The Giver – Literature – Narrative Point of View

The book is written in third-person limited narrative point of view, which gives priority to Jonas’s feelings and thoughts. Lowry uses third person limited narrative point of view to help the readers to interact and bond with Jonas. The readers see all the events through Jonas’s eyes from the beginning until the end of the book.
So, they can fully understand what Jonas thinks and observes and they can’t have any information which Jonas doesn’t have. At the same time, the readers can personally witness the changes in Jonas throughout the book. In the beginning of the book, Jonas seems to be an easy going and calm boy. However, he turns out to be a tense and rebellious boy as he becomes aware of the society in which he lives. For example, Jonas stops taking the medicine, which causes the people to be emotionless, when he understands its effects on the people.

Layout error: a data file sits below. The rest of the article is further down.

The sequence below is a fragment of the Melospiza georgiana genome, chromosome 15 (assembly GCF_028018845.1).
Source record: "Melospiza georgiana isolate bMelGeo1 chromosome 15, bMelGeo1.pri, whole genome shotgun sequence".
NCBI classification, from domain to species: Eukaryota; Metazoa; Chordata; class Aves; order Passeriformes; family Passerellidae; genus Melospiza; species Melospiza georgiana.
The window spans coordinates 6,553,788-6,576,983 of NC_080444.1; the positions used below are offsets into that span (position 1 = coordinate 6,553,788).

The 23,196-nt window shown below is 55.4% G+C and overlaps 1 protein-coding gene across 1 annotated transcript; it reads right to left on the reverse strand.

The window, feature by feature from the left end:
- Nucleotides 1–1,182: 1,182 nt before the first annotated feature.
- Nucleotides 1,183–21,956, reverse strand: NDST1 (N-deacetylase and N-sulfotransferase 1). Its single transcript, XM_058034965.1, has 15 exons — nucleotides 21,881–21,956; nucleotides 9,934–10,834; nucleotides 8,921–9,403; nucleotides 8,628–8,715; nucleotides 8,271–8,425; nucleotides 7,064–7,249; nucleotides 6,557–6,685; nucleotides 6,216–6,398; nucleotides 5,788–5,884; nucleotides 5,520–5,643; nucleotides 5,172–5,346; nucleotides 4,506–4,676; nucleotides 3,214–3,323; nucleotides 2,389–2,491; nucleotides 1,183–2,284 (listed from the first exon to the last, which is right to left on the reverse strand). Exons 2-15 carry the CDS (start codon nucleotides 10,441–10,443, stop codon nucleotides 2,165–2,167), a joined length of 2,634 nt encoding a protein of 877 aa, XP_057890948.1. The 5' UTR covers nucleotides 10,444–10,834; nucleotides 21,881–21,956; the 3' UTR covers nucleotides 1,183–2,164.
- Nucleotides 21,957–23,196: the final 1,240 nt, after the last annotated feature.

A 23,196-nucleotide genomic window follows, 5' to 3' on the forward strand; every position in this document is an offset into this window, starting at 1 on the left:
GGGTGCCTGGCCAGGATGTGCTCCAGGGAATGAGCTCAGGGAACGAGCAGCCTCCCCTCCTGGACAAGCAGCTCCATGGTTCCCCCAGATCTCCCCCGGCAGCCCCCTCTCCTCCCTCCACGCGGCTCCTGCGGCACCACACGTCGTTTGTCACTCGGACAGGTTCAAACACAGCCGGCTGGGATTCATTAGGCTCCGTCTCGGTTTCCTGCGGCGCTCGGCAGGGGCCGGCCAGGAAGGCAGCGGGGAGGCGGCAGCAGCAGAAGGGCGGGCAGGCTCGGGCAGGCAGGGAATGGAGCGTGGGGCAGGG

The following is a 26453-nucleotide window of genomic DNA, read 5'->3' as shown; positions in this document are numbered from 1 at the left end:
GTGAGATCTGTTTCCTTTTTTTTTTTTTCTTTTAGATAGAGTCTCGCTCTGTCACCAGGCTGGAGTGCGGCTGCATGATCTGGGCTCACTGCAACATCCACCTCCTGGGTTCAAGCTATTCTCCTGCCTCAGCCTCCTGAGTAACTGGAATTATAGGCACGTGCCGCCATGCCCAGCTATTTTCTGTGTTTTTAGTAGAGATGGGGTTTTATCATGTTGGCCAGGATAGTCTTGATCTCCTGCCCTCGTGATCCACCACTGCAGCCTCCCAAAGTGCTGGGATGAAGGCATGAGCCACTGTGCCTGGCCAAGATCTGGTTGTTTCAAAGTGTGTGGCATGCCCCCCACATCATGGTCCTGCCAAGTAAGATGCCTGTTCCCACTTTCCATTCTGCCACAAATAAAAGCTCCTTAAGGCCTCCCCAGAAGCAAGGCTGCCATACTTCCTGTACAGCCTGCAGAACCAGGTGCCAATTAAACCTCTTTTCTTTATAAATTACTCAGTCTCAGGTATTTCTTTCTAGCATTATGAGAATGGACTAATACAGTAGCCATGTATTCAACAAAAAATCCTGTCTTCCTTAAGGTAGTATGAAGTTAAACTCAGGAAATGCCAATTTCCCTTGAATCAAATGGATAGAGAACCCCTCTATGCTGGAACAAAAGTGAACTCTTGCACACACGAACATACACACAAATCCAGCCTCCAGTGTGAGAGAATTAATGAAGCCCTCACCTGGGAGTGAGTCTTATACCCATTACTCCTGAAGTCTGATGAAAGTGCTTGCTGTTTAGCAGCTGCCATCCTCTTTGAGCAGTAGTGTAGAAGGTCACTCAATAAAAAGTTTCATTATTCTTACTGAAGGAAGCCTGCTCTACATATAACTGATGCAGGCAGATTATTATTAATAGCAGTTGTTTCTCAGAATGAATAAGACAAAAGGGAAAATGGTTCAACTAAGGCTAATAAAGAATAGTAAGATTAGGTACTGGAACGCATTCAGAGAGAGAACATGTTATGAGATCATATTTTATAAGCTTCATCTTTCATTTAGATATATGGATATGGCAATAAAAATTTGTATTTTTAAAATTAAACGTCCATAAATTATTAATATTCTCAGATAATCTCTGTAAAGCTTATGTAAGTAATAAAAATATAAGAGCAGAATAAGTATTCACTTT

Moreover, third-person limited point of view is not a narrow viewpoint and it is seen as the most reliable one. It is not only focused on main character but it also helps to discover all other characters and situations. In this way, Lowry gives the reader freedom and opportunity to explore the events in the book. In addition to this, Lowry leaves the ending to the reader’s interpretation. If The Giver was written in first person, we would probably know what happened to Jonas in the end.
“… they were waiting for him; and that they were waiting, too, for the baby. For the first time, he heard something that he knew to be music. He heard people singing. Behind him, across vast distances of space and time, from the place he had left, he thought he heard music too. But perhaps it was only an echo.” (180)
Lowry uses this point of view to portray an emotionless world, which perfectly suits the mood of the book. In the third-person limited point of view, characters are usually described with pronouns. To give an example, Jonas’s parents are called with only pronouns like “Jonas’s father or mother”. We don’t know their real names throughout the book.